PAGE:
Haute couture classes
What do Bill Blass, Anne Klein, Todd Oldham, and Vera Wang have in common?
Those top fashion designers, along with several others, are donating surplus materials and their staffs’ time to help hundreds of New York City students in the “BID for Kids” program. The four-week program, created by the city’s Fashion Center Business Improvement District, brings together designers and students to work collaboratively in an arts education program.
Todd Oldham, the program’s honorary chairman, launched the 1999 season of BID for Kids in a classroom at Public School 166 last month.
Mr. Oldham talked with the 4th graders at the Manhattan school about different fabrics and also showed them how to cut and measure material. The actual classes for the arts education program were scheduled to begin this week.
More than 300 4th to 12th graders in 12 schools throughout the city are applying their research, reading, and math skills to the project. Each class will research a different period in history, with a special focus on how socioeconomic conditions affected and determined the clothing worn at the time. Then, students will use what they learned to design garments that will be exhibited in a public space in the Fashion Center District, known in the vernacular as the garment district.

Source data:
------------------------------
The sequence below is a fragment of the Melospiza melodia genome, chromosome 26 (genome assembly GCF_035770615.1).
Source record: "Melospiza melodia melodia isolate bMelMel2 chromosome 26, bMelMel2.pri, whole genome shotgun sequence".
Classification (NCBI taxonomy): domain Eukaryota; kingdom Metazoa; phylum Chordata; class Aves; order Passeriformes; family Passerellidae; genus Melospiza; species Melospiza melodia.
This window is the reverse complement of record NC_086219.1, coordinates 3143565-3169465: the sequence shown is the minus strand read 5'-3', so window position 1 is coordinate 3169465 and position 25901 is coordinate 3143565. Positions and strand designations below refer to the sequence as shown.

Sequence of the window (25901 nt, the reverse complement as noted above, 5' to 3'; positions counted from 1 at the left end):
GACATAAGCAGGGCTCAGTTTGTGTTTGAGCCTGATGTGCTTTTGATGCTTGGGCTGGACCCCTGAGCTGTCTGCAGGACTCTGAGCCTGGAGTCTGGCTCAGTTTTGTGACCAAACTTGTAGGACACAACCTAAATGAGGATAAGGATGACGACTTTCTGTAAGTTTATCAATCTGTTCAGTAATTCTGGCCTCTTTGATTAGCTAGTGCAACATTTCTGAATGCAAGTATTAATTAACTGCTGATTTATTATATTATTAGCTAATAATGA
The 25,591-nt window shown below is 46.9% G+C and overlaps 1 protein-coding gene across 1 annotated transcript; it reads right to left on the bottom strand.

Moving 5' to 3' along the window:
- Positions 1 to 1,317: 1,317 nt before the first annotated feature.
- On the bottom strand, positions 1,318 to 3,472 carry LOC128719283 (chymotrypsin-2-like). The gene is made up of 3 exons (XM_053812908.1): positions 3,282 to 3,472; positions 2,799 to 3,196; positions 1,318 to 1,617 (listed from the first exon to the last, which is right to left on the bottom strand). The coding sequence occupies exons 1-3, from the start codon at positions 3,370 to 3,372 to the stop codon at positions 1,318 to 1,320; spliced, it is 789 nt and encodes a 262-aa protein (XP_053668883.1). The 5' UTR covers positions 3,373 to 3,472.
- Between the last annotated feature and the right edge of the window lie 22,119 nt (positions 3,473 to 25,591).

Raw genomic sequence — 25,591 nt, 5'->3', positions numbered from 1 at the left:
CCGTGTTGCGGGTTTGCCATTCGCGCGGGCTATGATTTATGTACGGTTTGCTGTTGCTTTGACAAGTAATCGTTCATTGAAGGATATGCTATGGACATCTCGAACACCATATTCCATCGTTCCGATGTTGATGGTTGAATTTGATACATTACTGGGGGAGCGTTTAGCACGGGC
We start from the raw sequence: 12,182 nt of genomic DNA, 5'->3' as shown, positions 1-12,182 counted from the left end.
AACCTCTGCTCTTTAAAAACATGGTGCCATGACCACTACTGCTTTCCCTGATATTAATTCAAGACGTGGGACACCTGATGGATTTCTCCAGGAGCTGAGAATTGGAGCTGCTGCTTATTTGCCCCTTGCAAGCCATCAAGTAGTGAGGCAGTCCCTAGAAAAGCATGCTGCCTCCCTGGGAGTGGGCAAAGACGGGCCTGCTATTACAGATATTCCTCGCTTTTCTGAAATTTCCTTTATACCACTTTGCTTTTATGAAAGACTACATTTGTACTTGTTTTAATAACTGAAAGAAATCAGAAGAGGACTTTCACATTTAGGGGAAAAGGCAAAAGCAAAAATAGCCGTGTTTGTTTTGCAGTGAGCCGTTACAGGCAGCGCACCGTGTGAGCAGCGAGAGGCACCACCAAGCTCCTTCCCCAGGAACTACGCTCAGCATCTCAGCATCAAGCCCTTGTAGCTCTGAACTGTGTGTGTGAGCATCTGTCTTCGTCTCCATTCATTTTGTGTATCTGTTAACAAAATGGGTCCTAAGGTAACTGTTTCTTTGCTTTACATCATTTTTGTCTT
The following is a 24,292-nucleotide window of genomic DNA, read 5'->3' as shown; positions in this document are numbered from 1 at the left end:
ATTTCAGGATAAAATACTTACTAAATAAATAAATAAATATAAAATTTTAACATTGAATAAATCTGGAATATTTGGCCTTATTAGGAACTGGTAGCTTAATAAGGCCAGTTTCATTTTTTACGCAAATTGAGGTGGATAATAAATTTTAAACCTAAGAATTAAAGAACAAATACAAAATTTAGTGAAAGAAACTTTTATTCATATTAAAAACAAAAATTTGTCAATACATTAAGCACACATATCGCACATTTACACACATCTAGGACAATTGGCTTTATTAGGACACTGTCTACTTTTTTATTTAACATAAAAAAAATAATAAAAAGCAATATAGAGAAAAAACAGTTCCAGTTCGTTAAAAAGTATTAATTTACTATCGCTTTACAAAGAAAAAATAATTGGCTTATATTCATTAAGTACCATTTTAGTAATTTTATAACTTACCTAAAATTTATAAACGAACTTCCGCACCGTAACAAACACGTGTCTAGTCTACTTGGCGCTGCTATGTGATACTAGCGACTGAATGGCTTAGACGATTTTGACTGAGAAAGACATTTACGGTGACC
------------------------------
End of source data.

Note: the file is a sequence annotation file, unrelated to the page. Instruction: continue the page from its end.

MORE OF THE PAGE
And to show his support for the program, Mr. Oldham, 37, is not just the chairman; he is also one of the instructors who will work with students.
This marks the second year that fashion houses have donated discarded fabric, beads, buttons, and trimming--all of which would normally end up in a landfill.
“I have seen the serious dearth of arts materials available to our public school students,” said Barbara Randall, the executive director of the Fashion Center BID. “Thanks to manufacturers, designers, and contractors in the fashion district, we are able to fill this gap.”
--Karen L. Abercrombie
A version of this article appeared in the March 10, 1999 edition of Education Week